At Minimo, we know that a playful approach with children can work wonders! Here are a few ideas to help your child become familiar with the concept of time and our new magnetic routine clock. Psst! If you’re a teacher or know one, feel free to share this blog post because we’ve prepared two ready-to-use documents for classroom activities! Enjoy these games to get acquainted with time!
For Parents and Caregivers
Getting your child to be on time can be quite a challenge, right? We understand! Sometimes, for certain children, the concept of time is not yet or easily grasped, making it difficult for them to navigate through time. When we tell them we are “in a hurry” and they have to put their toys aside for Mom or Dad’s needs, they don’t understand why. So, here are a few small games to gently introduce and familiarize them to the concept of time.
Who’s the Fastest?
You can have fun with your child by engaging in friendly competitions. For example, who can pick up the most toys or challenging them to put away their clothes before the white clock hand moves to the next minute! The Minimo timer is also perfect for this type of game.
For a child, the concept of time can be quite abstract. Initially, they may rely on their own temporal references, such as the duration of an episode, for example. Ideally, since this world realm is abstract, we allow the child to observe and manipulate, when possible, objects that demonstrate time, such as an hourglass, a clock, a timer, etc. When it comes to manipulating the clock, nothing beats riddles. Here are a few examples :
- I am the time at which you brush your teeth in the morning.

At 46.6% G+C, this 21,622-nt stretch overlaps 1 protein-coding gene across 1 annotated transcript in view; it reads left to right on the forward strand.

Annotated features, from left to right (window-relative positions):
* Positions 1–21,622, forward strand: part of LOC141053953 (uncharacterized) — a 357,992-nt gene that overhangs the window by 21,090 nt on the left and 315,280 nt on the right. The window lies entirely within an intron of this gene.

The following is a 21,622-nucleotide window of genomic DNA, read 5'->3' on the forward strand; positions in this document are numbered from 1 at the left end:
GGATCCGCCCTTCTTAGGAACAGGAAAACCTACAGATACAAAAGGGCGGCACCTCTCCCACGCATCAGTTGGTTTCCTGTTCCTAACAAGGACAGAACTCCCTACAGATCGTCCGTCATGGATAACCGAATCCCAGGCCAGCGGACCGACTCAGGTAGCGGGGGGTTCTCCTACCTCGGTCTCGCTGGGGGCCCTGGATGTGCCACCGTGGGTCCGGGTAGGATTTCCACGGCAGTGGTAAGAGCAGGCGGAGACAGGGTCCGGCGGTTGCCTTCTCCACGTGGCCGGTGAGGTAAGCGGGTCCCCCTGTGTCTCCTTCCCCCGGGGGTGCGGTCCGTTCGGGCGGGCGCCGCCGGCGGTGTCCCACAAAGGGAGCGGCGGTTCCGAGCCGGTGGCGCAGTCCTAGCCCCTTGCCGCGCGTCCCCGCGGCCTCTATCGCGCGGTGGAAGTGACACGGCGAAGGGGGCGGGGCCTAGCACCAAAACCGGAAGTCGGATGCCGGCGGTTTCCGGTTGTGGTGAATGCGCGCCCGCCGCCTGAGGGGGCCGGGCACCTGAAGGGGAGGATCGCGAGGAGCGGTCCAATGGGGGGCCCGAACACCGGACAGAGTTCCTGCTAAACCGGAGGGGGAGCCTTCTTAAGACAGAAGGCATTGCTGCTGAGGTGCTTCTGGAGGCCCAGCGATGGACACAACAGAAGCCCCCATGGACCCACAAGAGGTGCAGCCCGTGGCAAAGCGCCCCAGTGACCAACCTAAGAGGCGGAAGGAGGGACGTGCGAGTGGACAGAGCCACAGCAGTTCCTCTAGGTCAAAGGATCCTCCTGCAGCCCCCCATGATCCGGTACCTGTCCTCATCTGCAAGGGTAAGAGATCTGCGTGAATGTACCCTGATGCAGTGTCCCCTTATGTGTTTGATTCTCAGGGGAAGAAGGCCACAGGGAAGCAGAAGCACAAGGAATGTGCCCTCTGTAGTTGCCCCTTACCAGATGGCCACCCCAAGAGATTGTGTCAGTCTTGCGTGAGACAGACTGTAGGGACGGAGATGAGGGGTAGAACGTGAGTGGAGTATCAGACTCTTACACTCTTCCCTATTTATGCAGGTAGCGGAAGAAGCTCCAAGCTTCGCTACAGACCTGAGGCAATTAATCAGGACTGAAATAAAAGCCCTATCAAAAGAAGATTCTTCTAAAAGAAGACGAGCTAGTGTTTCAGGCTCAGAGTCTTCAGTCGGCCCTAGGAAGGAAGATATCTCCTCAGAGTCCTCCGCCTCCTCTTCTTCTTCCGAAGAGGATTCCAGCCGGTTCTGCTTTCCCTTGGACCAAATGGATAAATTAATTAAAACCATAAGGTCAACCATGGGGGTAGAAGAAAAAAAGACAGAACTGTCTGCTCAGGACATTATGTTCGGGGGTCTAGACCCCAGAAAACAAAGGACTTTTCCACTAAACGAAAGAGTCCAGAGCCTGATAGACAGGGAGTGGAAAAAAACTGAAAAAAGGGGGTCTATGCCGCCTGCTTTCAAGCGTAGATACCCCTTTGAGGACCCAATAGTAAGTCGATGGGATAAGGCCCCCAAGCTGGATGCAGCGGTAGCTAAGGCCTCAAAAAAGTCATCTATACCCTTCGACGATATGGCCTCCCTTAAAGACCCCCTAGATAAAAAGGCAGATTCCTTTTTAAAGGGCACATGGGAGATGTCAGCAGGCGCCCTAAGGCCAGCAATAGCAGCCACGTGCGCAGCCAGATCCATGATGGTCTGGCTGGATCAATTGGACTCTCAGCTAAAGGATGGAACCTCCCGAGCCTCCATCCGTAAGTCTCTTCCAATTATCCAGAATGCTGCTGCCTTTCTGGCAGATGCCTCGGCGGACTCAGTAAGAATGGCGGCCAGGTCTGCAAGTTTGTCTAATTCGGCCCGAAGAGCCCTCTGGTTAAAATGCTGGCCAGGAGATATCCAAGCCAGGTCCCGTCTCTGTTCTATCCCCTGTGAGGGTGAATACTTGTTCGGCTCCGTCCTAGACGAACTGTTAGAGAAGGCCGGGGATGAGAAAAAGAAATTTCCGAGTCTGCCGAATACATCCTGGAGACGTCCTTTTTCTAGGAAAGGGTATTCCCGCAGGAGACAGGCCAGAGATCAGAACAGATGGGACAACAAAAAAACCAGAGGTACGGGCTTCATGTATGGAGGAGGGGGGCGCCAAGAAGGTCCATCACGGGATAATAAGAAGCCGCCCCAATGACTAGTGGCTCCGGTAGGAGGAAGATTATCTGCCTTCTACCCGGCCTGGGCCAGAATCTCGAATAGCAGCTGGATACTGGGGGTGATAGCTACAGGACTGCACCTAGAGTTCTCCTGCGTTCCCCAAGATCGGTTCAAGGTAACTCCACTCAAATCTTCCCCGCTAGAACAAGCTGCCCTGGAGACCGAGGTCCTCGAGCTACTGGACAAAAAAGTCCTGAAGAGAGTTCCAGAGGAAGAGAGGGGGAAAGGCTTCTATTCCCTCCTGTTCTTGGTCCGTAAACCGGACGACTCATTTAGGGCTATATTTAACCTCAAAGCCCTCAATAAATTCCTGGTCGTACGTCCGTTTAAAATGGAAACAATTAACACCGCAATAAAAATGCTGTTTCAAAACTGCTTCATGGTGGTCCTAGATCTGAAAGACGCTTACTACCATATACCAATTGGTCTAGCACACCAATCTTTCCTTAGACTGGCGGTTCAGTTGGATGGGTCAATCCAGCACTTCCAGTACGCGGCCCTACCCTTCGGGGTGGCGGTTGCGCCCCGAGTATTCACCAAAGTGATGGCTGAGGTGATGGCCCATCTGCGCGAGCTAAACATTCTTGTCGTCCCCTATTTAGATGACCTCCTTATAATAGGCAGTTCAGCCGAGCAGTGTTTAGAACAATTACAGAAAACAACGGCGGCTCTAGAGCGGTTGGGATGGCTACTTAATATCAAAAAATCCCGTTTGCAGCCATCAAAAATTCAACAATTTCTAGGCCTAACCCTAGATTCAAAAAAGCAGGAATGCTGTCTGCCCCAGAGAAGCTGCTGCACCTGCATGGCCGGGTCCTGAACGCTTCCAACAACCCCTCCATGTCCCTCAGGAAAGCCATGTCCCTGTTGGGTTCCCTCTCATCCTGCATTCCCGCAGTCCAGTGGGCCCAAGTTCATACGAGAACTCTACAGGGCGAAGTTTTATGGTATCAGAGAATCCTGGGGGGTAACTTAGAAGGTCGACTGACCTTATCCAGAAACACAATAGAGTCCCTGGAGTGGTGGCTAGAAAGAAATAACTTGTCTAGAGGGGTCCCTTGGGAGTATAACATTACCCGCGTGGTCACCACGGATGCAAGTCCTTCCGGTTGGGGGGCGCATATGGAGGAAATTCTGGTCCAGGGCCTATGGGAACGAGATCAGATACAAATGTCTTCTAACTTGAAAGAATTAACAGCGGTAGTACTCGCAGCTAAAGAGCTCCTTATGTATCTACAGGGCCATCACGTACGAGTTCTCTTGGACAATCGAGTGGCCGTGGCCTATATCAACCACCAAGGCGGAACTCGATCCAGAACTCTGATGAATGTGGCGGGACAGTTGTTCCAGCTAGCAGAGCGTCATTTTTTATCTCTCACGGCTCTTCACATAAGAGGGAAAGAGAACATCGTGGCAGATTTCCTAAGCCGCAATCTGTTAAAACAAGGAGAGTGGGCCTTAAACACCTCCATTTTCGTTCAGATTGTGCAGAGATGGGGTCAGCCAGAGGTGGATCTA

- I am the activity you do at 6:00 PM.
- I am the time at which you come back from school.
By having the clock in sight, with the routine magnets as visual support, Mini Einstein will have fun solving your riddles AND remembering the steps of their routine. Two birds with one stone!
Acting out the Hours
To become familiar with the hours of the day, the parent names a specific time, and the participants must act out the daily activity associated with that time. For example, at 10:00 PM, we sleep! At 7:00 AM, we have breakfast. Keep your Minimo clock nearby so that your curious little ones can look at the routine magnets for assistance!
The object of this game is simply to practice adjusting your speed according to the context. So, in the playing area, if the parent says that they’re in a hurry, everyone walks very quickly. If the family is on time, they walk at a normal pace, and if they’re relaxed, they can slow down and take their time. This way, the next time you’re in a hurry, you can remind your child of the game so they can pick up the pace!
Guess the Time
One player chooses a time in their head. To start, choose “on the hour” times. For more experienced players, you can add half-hours and eventually quarter-hours. The other participants must guess the time by asking questions that can be answered with a “yes” or a “no.” For example, “Is it in the morning?” “Do we have a snack before that?” etc. With younger children in the early grades, having a visual clock support can be helpful in guiding their thinking.
Little Gifts for Teachers
We know that teachers have a lot on their plate, so we’ve prepared two colorful ready-to-use colorful documents to that will complement the games to familiarize children with time. All you have left to do is have them printed, laminated, and then have fun with your students.
Present the model of a clock that includes several activities. The goal object of the game is to match three elements (the activity, the time, and the visual representation on the clock). With beginners, you can simply choose two elements. In the document, I also provide various ways to use this resource.
Time Rally (Task Cards)
Here are 20 numbered task cards, perfect for organizing a rally and having students move around to find the answers to different questions. You will need the visual reference of the clock with the various daily activities (all provided in the document). It’s a perfect activity to get students up and moving… while learning!
By the way, if you love learning more about time and what it represents for children, I have also prepared an educational guide to accompany our magnetic routine clock. It’s 10 pages of super interesting content just for you!